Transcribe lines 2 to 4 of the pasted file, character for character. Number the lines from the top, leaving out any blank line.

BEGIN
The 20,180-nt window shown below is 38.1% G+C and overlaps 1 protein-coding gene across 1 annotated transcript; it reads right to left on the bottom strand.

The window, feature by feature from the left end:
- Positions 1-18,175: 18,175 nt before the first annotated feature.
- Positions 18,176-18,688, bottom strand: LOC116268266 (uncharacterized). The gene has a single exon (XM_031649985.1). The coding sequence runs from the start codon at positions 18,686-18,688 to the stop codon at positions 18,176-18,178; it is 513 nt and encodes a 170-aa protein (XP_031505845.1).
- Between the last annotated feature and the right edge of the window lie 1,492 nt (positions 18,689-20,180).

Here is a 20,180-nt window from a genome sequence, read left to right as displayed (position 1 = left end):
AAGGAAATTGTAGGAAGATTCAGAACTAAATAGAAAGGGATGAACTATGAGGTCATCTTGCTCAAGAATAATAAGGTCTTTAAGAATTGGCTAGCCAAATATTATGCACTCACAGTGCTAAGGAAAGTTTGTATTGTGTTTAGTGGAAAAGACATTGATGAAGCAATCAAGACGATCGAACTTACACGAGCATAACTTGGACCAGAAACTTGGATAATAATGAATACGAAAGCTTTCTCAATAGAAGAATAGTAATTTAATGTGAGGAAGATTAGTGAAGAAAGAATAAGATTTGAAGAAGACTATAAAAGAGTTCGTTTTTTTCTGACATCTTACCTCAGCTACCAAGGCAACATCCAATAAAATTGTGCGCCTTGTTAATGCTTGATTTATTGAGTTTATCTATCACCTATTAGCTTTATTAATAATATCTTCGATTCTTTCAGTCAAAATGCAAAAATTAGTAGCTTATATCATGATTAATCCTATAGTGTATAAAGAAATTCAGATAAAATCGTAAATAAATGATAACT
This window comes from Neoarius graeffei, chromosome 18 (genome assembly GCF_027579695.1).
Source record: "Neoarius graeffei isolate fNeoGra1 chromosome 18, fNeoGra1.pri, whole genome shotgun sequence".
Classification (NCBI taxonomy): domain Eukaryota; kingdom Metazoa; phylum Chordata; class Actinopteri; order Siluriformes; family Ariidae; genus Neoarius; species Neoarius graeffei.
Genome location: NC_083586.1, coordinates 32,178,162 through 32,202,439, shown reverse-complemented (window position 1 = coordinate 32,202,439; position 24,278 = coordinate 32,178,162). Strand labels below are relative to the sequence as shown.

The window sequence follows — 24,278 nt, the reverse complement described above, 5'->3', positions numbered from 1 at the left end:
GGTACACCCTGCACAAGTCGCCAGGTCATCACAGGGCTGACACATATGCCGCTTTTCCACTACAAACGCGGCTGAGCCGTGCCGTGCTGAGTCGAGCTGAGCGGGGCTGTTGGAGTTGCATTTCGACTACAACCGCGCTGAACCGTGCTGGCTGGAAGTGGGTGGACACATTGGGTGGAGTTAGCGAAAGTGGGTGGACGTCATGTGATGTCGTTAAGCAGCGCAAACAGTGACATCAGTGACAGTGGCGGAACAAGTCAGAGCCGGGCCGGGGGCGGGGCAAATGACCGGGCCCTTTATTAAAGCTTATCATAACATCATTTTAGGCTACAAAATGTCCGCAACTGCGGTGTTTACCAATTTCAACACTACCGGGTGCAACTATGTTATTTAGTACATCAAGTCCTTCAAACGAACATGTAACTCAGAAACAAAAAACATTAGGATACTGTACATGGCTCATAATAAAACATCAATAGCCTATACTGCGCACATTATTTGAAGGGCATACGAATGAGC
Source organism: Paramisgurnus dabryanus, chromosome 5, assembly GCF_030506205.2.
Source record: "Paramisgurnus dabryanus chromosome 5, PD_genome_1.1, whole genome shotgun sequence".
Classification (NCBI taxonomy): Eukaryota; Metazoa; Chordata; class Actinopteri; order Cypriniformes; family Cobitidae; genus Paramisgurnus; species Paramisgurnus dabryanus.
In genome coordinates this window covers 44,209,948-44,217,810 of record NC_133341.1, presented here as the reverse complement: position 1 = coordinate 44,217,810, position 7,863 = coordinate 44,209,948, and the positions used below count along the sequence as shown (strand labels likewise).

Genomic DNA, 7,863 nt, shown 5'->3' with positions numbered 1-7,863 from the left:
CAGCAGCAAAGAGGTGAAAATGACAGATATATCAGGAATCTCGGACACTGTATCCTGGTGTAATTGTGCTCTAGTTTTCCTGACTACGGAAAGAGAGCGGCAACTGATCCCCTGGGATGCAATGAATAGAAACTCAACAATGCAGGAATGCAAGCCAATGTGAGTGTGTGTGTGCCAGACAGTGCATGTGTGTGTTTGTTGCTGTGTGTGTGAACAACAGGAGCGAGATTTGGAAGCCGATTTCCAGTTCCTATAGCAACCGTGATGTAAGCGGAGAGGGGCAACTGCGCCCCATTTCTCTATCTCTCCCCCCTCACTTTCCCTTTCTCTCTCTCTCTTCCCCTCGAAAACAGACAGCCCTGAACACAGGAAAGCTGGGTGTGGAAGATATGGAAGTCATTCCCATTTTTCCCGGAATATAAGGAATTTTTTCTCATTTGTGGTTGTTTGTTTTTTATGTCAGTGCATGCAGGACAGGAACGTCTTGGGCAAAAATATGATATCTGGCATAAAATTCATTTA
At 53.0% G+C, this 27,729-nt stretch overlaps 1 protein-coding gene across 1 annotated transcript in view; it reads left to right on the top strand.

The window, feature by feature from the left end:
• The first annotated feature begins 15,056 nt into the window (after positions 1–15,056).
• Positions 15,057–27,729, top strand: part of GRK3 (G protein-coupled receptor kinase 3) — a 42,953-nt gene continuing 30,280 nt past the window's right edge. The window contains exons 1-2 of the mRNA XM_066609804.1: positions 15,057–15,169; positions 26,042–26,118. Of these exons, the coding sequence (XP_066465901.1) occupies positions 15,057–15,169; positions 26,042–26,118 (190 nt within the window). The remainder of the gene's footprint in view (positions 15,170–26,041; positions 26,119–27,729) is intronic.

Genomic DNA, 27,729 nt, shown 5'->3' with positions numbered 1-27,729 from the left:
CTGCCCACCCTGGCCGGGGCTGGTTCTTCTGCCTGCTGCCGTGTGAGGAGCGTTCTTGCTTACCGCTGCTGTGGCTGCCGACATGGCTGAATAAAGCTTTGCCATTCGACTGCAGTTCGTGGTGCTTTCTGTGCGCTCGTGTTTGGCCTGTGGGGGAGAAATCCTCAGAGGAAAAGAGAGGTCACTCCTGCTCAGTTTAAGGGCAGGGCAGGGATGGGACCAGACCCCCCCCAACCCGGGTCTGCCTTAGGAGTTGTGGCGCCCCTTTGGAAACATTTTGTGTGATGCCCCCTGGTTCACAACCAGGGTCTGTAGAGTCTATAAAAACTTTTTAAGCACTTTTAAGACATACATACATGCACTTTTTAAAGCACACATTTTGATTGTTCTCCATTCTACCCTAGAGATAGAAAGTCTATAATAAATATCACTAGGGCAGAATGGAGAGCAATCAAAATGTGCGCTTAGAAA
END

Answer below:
The window, feature by feature from the left end:
- Positions 1-18,175: 18,175 nt before the first annotated feature.
- Positions 18,176-18,688, bottom strand: LOC116268266 (uncharacterized). The gene has a single exon (XM_031649985.1). The coding sequence runs from the start codon at positions 18,686-18,688 to the stop codon at positions 18,176-18,178; it is 513 nt and encodes a 170-aa protein (XP_031505845.1).